I’ve got savvy to be sure, but with my arms flailing about you may not agree. Actually you’re right! But there has got to be a way for me to somehow communicate my savvy. Fortunately, there is a way that I can channel my arms moving about to communicate with others, namely those who are deaf. How, you might ask? Through an online service called Signing Savvy.
This year, Signing Savvy celebrates its tenth anniversary, and they would like you to be aware of how they can help you to learn sign language…even if it’s only a few words or short phrases.
Signing Savvy is an online dictionary of American Sign Language (ASL). The user looks up a word or short phrase and a video shows how to communicate that via ASL. The service is free and of course, has more options for a paid subscriber. As a Navigator for Workforce Solutions, there are many times I’m floundering about in an attempt to communicate with someone who is not able to hear. Of course, Workforce Solutions provides an ASL interpreter for free, two business days in advance. However, occasionally the need for an ASL interpreter is immediate. As opposed to writing everything down, Signing Savvy has helped me learn a few keywords using sign language. Just knowing those few words has saved me a lot of time, and also has been appreciated by folks who use sign language.
At the mark of their tenth anniversary, over 22 million people have used Signing Savvy. That includes people from every state in the United States as well as several other countries. Now, I’m not trying to sell a product or service; I just think it’s beneficial to have another tool that can help me with communicating with people who use sign language. Workforce Solutions serves all people regardless of ability, so knowing even a little bit of sign language can only help.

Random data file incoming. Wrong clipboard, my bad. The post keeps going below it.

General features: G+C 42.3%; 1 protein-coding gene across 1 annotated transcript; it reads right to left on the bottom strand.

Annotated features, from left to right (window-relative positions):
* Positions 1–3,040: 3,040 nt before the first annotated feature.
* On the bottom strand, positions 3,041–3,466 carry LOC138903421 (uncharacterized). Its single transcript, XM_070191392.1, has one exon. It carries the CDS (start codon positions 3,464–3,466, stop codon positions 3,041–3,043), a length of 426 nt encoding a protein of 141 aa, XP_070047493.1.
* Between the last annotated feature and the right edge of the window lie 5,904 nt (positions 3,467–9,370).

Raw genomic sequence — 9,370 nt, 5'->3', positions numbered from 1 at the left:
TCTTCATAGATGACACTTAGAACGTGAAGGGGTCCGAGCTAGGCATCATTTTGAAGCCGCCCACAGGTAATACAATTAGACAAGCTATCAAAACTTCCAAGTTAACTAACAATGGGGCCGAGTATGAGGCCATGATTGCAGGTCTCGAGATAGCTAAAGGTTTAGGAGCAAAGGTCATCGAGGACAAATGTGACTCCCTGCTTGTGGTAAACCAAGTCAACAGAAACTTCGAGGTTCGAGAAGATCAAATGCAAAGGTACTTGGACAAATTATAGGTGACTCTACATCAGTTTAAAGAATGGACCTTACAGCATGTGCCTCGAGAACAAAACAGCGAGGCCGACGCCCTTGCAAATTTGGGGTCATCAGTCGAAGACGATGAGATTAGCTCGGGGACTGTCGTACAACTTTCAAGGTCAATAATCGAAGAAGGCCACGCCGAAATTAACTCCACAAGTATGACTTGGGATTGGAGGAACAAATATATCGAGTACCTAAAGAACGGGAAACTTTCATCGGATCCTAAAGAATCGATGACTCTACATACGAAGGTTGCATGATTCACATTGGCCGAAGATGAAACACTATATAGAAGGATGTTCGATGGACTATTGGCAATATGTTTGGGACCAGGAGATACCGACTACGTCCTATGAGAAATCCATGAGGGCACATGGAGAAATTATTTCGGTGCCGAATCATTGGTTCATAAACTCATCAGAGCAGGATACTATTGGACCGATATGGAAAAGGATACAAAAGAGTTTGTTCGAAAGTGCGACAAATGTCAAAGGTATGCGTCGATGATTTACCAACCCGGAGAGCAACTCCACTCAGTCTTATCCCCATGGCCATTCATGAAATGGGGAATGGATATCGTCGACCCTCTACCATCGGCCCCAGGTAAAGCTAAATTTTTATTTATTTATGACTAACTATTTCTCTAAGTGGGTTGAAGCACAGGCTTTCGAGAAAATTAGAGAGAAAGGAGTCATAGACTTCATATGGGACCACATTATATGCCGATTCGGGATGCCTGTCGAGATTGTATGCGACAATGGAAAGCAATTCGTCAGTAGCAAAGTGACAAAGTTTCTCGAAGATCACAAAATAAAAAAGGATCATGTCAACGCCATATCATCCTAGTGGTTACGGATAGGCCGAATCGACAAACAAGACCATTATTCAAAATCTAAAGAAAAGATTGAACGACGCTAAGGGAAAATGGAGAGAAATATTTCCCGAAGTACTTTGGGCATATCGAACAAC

According to The Survey of Income and Program Participation (SIPP), nearly 10 million people are hard of hearing and close to 1 million are functionally deaf. This large number no doubt affects people in personal and professional lives. Similar to other disabilities, the person has the ability to perform in a career; they just communicate differently. Learning a person’s ‘language’ will help to reveal the skills they have, that perhaps we were afraid to ask about.
While using a wheelchair for mobility, there are some jobs that I am not able to do (like a catcher for the Houston Astros…but I digress). The same is true for a person who is deaf. But until we take the time to communicate with that person we will have no idea what skills they do have. Signing Savvy is the beginning of learning a few keywords or phrases…and maybe a whole language!
David Spears is a member of the Workforce Solutions Navigator team for the Texas Gulf Coast Region. Combining training and education to real world examples, David brings personal and professional experience with disabilities to the table in order to help job seekers with disabilities realize their potential. David has a Bachelor’s of Science degree in Business Administration with over 20 years of experience in the business world.